Tuesday, June 9, 2015

The Death of an Esperantist

An unhappy end
Let’s clear this up first: despite the words of the Chicago Tribune, Herbert Harris was not “the chief exponent in America of Esperanto,” though he was certainly an active member of the Esperanto Association of North America, and the translator of two books into Esperanto (he was no Edward Payson, when it came to translation, or even leadership of the Esperanto movement). In 1919, when Harris died, it would have been more accurate to describe Payson as “the chief exponent in America of Esperanto.” That said, Harris was clearly an important and beloved figure in the Esperanto movement.

Sadly, Harris committed suicide by drowning. submerging himself in the waters of Lake Michigan in early June, 1919. He had been in the Esperanto movement for more than a decade. His obituary in Amerika Esperantisto notes that he learned Esperanto in 1906. (Amerika Esperantisto clearly went to press late, since the obituary written “as this number of the magazine goes to press” appeared in the June 1919 issue.)


The Chicago Tribune gives both the news and a bit of biography in their June 9, 1919 issue.

WEIGHTED BODY OF OLD MUSICIAN FOUND IN LAKE
Herbert Harris, Esperanto Expert, Believed a Suicide.
Fear that he would become a burden to himself and others was the probable cause of the suicide of Herbert Harris of the Hyde Park hotel, whose body was found Sunday morning in the lake near Fifty-fourth street. He disappeared from the hotel Friday. Stones and a heavy paper weight found in the pockets of his coat are conclusive evidence, the police say, that he threw himself into what water.

Harris was 72 years old. He was born at East Machias, Me. His mother, Deborah Longfellow Harris, was a relative of Henry Wadsworth Longfellow.

A Thirty-third Degree Mason.
Mr. Harris was a thirty-third degree Mason. He was the chief exponent in America of Esperanto, and attended several congresses as the representative of the United States. He was a church organist in Boston and Portland, Ore. He came to Chicago four years ago from Portland to be near his niece, Mrs. A. W. Hobson, 5328 Dorchestester avenue. For a time he resided at the Graystone hotel, and later removed to the Hyde Park.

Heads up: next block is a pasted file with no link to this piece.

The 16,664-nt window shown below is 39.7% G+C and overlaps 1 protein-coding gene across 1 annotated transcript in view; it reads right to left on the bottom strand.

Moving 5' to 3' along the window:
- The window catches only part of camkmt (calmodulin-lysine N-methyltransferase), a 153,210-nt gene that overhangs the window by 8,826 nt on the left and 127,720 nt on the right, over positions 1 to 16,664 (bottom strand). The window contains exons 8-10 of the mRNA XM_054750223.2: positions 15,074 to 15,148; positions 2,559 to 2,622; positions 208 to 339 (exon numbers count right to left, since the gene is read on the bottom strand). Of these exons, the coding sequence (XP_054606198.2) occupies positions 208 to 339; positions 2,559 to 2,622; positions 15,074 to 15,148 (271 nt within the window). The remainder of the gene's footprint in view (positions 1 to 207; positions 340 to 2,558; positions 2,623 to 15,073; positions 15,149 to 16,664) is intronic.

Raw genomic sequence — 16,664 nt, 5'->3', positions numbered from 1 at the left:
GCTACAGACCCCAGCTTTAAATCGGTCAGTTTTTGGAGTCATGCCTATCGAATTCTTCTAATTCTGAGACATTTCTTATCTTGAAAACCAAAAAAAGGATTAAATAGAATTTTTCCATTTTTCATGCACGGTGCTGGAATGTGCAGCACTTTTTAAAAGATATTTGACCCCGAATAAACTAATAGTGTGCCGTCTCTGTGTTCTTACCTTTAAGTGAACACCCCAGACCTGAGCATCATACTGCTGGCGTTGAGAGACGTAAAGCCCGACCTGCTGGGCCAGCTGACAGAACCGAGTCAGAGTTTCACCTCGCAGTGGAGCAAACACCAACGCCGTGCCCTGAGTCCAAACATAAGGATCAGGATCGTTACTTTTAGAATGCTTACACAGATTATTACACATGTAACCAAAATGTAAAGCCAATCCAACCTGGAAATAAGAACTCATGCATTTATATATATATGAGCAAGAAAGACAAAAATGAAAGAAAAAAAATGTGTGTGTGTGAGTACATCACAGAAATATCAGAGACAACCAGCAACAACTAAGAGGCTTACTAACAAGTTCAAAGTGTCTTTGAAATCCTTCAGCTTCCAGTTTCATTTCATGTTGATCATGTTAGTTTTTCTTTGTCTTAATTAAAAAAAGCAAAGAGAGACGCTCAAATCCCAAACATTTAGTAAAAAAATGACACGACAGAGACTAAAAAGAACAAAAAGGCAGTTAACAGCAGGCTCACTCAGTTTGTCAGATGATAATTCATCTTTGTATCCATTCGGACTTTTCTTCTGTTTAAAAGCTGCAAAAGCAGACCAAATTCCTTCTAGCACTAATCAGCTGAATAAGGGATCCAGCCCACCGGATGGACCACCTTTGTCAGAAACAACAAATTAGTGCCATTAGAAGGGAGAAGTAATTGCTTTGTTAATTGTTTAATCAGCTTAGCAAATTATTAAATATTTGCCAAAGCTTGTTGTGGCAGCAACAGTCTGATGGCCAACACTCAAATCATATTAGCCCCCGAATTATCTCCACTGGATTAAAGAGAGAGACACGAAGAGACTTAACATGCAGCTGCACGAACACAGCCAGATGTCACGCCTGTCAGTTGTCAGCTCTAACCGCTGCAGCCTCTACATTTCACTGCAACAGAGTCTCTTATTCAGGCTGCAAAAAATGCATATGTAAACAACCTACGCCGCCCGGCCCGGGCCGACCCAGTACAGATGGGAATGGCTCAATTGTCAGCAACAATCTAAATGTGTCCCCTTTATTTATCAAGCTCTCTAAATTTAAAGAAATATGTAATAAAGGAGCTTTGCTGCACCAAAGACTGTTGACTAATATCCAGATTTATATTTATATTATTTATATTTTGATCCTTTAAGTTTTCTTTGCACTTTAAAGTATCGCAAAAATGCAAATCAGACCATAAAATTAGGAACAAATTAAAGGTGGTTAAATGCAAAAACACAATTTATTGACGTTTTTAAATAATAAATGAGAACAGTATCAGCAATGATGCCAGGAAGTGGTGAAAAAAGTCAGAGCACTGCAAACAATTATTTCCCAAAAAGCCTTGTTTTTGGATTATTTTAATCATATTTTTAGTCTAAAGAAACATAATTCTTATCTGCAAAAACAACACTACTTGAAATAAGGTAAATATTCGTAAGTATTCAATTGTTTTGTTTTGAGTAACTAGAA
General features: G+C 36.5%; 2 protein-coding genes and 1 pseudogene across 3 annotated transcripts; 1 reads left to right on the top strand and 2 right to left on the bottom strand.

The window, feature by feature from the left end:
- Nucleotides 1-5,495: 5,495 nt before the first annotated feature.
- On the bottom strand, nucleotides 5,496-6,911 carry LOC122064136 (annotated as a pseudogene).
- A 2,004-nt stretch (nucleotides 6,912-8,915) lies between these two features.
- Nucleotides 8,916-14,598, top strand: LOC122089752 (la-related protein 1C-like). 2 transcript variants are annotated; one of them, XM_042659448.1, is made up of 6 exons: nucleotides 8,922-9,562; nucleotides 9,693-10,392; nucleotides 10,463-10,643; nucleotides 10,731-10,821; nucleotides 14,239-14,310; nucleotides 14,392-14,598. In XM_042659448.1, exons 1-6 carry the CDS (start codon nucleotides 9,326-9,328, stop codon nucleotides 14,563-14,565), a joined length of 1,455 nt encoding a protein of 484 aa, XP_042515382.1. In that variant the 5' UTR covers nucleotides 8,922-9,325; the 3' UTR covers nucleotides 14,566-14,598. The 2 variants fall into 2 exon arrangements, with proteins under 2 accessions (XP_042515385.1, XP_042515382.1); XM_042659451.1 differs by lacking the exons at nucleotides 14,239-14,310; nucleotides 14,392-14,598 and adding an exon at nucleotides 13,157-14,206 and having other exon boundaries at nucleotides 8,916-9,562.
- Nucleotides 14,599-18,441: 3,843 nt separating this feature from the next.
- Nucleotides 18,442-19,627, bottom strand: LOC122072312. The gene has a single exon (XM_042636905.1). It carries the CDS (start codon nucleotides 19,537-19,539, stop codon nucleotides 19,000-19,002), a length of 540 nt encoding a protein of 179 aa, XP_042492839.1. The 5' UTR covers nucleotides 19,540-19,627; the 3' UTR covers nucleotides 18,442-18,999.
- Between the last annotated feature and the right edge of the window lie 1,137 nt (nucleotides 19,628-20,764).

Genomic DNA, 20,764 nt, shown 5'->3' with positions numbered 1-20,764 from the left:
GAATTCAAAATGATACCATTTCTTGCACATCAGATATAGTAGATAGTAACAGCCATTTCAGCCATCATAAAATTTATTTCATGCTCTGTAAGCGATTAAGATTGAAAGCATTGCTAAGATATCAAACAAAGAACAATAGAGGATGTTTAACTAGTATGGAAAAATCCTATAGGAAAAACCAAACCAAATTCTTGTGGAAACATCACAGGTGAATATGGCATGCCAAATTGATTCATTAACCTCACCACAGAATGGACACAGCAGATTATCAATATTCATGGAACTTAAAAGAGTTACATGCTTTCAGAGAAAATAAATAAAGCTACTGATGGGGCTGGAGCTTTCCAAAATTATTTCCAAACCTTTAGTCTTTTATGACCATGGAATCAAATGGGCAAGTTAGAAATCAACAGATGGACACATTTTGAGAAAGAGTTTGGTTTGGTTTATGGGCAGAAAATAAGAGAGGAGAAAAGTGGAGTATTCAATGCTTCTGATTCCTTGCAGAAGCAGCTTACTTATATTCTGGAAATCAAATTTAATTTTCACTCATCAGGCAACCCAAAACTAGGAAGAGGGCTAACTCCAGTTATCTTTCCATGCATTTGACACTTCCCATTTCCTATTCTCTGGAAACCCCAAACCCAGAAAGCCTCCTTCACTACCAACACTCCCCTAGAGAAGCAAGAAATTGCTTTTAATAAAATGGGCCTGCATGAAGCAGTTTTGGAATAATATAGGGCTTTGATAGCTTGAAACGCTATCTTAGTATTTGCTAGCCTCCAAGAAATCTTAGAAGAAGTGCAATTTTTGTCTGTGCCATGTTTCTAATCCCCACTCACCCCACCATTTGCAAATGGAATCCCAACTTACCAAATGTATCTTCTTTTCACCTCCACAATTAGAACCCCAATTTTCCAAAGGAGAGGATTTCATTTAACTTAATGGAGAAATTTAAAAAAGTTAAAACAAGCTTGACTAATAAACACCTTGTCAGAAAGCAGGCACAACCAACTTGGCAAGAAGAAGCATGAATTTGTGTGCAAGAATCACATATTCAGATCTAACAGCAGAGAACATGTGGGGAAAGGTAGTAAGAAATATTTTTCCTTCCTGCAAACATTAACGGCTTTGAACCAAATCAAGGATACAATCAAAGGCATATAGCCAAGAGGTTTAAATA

Among his effects was found a letter directing that his body be creamated and the ashes sent to East Machias, Me., to be laid in the family plot. On another paper was a brief typewritten autobiography.

Niece Tells of Life.
“Mr. Harris was a man of rare attainments,” said Mrs. Hobson. “He was always of a frail constitution, and on this account he was 20 years old before he entered college. After his graduation he was an instructor at Bowdoin several years. On severing his connection with the college he went to Boston and took a thorough course in music.

“He taught music in Boston and also was organist of a church there until 1883, when he retired to his old home in Maine to care for his mother. I might say he abandoned a promising musical career to make his mother’s declining days happy. He lived at Portland, Ore., until he came to Chicago in 1914. 

Wrote Esperanto Dictionary.
“Mr. Harris was author of an Esperanto Dictionary, and he also translated several books into Esperanto.

“Mr. Harris was a daily visitor at my home. He was here the last time Thursday night and appeared to be in his usual good spirits.

“Although Mr. Harris was not a rich man he was independent. He inherited a small fortune and by his frugal mode of living he was able to meet all demands.

“The report that he lost $100,000 in speculation is preposterous.”

The funeral will be held this afternoon from the residence of Mr. Hobson. It will be private.

Herbert Harris was born on December 17, 1846, the third son of Peter Talbot Harris and Deborah Longfellow Harris. Harris dabbled in a bit of genealogy (long before the days when scanned archival documents and indexed databases made things a lot easier), compiling a work on his ancestors. He wrote, it would seem, three Esperanto works: a pocket English-Esperanto dictionary, and two (not several) translations.

Both of his translations were of works by his friend, Arlo Bates. Bates was a writer and professor of English Literature at the Massachusetts Institute of Technology. Like Harris, Bates was from East Machias, Maine. Bates’s book, A Book o’ Nine Tales is dedicated to Harris, and Harris translated the first story, “A Strange Idyl” as “Stranga Idilio.” The other work by Bates (and his wife, Eleanor Bates) that was translated into Esperanto by Harris is the children’s tale, Prince Vance, which in Esperanto became Princo Vanc’.